Anyone who has attended CES in the past knows—it’s A LOT to take in. The sheer volume of exhibitors, sponsors, speakers, and events sharing their version of the ‘next-best-thing’ can make your head spin. That’s why we took a 10,000-foot view of the show to identify the tech and trends that matter most to our clients.
Whether it’s unpacking the tech-forward, omni-channel future of retail, envisioning the future of mobility, or paving the way for a world of precise, predictive healthcare – we saw it all and are connecting the dots to the exciting opportunities ahead for brands across categories.
Here are just a few of the biggest themes that came out of this year’s CES…
AI! AI everywhere!
After a year of ChatGPT, deep fakes, and virtual assistant headlines, CES 2024 confirmed that the AI hype is just getting started. Nearly every keynote and a vast majority of exhibitors made some mention of how AI will be a key tool in their ongoing innovation. Like any emerging technology, there is still a lot of grey area around what exactly constitutes as AI, and there are plenty of products/exhibitors banking on its hype to feel relevant. But, after wading through the AI sea, we found several interesting examples to spark inspiration across industries:
- Mercedes-Benz CTO Markus Schäfer and CSO Magnus Östberg revealed MB.OS and MBUX, their own operating software and virtual assistant – part of a deepened focus on personalized experiences to complement their tech-forward electrified vehicles. The assistant focuses on proactive information gathering/communication, control over more complex tasks both in the vehicle and online, as well as more intuitive/conversational interactions.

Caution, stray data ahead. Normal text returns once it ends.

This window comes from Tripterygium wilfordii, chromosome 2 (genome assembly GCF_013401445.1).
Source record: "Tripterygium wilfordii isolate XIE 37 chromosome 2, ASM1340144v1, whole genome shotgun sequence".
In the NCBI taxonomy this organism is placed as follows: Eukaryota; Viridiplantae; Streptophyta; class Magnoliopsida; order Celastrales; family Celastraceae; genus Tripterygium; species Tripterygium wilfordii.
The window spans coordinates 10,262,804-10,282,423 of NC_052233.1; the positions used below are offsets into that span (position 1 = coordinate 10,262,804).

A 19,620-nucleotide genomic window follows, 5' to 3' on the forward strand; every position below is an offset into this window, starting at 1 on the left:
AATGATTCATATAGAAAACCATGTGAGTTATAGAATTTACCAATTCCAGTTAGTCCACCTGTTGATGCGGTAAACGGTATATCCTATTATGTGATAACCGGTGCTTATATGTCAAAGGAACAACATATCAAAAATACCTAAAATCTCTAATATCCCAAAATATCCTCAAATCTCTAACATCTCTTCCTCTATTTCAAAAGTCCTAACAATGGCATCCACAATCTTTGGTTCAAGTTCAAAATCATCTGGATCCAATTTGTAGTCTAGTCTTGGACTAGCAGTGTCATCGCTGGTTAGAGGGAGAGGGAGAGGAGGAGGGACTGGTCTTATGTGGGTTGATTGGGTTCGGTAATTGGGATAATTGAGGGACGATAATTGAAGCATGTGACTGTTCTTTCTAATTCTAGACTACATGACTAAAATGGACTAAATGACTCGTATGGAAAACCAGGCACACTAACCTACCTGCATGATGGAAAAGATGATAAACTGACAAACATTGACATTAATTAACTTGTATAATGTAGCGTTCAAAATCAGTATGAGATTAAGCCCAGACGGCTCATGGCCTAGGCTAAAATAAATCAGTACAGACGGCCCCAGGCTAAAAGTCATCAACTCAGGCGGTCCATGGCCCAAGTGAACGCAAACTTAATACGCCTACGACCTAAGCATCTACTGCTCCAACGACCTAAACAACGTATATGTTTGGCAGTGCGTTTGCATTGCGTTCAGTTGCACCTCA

- Walmart’s keynote led by their CEO, Doug McMillon, featured a huge segment dedicated to AI’s impact on their supply chain processes. They outlined how predictive modeling and AI-driven automation are helping them maximize product availability across physical locations to put less pressure on in-store staff and logistics teams while retaining customer purchases for high-demand products.
- In his keynote, L’Oreal CEO Nicolas Hieronimus highlighted their CES award-winning makeup applicator HAPTA, which uses AI to identify user movements and adjust makeup positioning automatically. This is a phenomenal example of inclusive design as the HAPTA product grants new independence to people with mobility challenges in doing their own makeup. L’Oreal talked a lot about the “personalized” solution HAPTA provides, underscoring the human touch needed to get the most out of the computerized tool.
- Mastercard and Lenovo CMOs spoke on a panel titled “AI and Digital Inclusivity,” which touched on AI’s ability to protect both brands and special audiences (like kids) when engaging with online content. While this isn’t the sexiest use case of the lot, it is a great reminder of the unseen impact AI can have on customer experiences and on maintaining brand compliance across channels.
Making Tech Accessible